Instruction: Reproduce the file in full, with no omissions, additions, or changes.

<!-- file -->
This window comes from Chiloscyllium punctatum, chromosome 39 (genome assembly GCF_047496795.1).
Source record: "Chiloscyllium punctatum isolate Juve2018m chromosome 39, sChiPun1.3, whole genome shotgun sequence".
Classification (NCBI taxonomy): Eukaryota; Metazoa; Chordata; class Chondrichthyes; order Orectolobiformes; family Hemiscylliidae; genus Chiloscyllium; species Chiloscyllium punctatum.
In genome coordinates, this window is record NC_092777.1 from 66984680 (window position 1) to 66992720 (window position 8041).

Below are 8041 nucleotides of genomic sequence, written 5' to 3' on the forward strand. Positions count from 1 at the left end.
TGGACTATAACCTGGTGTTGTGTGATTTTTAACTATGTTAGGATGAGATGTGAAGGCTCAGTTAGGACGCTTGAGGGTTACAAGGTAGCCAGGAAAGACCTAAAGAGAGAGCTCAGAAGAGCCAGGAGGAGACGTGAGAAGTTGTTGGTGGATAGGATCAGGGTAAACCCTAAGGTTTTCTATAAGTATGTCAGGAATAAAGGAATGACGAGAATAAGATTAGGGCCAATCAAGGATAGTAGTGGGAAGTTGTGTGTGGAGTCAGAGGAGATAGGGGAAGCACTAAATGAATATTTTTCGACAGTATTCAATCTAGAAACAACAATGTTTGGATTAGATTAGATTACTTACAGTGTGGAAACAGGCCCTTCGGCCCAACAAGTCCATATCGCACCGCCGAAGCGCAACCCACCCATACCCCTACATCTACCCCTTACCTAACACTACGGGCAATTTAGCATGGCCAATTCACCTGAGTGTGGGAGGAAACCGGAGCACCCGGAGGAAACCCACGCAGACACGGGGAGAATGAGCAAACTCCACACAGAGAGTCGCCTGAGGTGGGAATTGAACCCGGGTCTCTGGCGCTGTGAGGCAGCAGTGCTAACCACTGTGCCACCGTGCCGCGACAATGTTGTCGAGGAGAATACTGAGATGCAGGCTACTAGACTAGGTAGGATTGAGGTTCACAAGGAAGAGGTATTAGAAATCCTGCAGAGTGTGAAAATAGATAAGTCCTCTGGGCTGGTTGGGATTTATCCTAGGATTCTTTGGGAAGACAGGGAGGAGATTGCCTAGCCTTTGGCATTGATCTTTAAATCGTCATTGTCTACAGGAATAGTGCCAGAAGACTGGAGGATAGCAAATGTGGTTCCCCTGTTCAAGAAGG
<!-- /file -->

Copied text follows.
This window comes from Chiloscyllium punctatum, chromosome 39 (genome assembly GCF_047496795.1).
Source record: "Chiloscyllium punctatum isolate Juve2018m chromosome 39, sChiPun1.3, whole genome shotgun sequence".
Classification (NCBI taxonomy): Eukaryota; Metazoa; Chordata; class Chondrichthyes; order Orectolobiformes; family Hemiscylliidae; genus Chiloscyllium; species Chiloscyllium punctatum.
In genome coordinates, this window is record NC_092777.1 from 66984680 (window position 1) to 66992720 (window position 8041).

Below are 8041 nucleotides of genomic sequence, written 5' to 3' on the forward strand. Positions count from 1 at the left end.
TGGACTATAACCTGGTGTTGTGTGATTTTTAACTATGTTAGGATGAGATGTGAAGGCTCAGTTAGGACGCTTGAGGGTTACAAGGTAGCCAGGAAAGACCTAAAGAGAGAGCTCAGAAGAGCCAGGAGGAGACGTGAGAAGTTGTTGGTGGATAGGATCAGGGTAAACCCTAAGGTTTTCTATAAGTATGTCAGGAATAAAGGAATGACGAGAATAAGATTAGGGCCAATCAAGGATAGTAGTGGGAAGTTGTGTGTGGAGTCAGAGGAGATAGGGGAAGCACTAAATGAATATTTTTCGACAGTATTCAATCTAGAAACAACAATGTTTGGATTAGATTAGATTACTTACAGTGTGGAAACAGGCCCTTCGGCCCAACAAGTCCATATCGCACCGCCGAAGCGCAACCCACCCATACCCCTACATCTACCCCTTACCTAACACTACGGGCAATTTAGCATGGCCAATTCACCTGAGTGTGGGAGGAAACCGGAGCACCCGGAGGAAACCCACGCAGACACGGGGAGAATGAGCAAACTCCACACAGAGAGTCGCCTGAGGTGGGAATTGAACCCGGGTCTCTGGCGCTGTGAGGCAGCAGTGCTAACCACTGTGCCACCGTGCCGCGACAATGTTGTCGAGGAGAATACTGAGATGCAGGCTACTAGACTAGGTAGGATTGAGGTTCACAAGGAAGAGGTATTAGAAATCCTGCAGAGTGTGAAAATAGATAAGTCCTCTGGGCTGGTTGGGATTTATCCTAGGATTCTTTGGGAAGACAGGGAGGAGATTGCCTAGCCTTTGGCATTGATCTTTAAATCGTCATTGTCTACAGGAATAGTGCCAGAAGACTGGAGGATAGCAAATGTGGTTCCCCTGTTCAAGAAGG